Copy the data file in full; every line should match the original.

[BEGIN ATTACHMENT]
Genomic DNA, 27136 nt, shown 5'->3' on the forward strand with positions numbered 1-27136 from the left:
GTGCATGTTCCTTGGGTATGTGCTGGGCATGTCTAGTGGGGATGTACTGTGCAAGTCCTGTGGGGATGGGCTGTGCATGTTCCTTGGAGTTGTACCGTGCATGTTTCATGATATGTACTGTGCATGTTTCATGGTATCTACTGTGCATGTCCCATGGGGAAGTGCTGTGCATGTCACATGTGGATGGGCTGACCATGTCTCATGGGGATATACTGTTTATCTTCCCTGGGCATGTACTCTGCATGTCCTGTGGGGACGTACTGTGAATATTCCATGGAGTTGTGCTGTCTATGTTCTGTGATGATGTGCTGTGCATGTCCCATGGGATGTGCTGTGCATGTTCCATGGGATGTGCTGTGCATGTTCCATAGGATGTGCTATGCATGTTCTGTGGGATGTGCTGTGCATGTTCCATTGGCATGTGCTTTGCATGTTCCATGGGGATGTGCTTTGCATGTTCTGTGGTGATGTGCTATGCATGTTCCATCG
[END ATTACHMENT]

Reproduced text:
Genomic DNA, 27136 nt, shown 5'->3' on the forward strand with positions numbered 1-27136 from the left:
GTGCATGTTCCTTGGGTATGTGCTGGGCATGTCTAGTGGGGATGTACTGTGCAAGTCCTGTGGGGATGGGCTGTGCATGTTCCTTGGAGTTGTACCGTGCATGTTTCATGATATGTACTGTGCATGTTTCATGGTATCTACTGTGCATGTCCCATGGGGAAGTGCTGTGCATGTCACATGTGGATGGGCTGACCATGTCTCATGGGGATATACTGTTTATCTTCCCTGGGCATGTACTCTGCATGTCCTGTGGGGACGTACTGTGAATATTCCATGGAGTTGTGCTGTCTATGTTCTGTGATGATGTGCTGTGCATGTCCCATGGGATGTGCTGTGCATGTTCCATGGGATGTGCTGTGCATGTTCCATAGGATGTGCTATGCATGTTCTGTGGGATGTGCTGTGCATGTTCCATTGGCATGTGCTTTGCATGTTCCATGGGGATGTGCTTTGCATGTTCTGTGGTGATGTGCTATGCATGTTCCATCG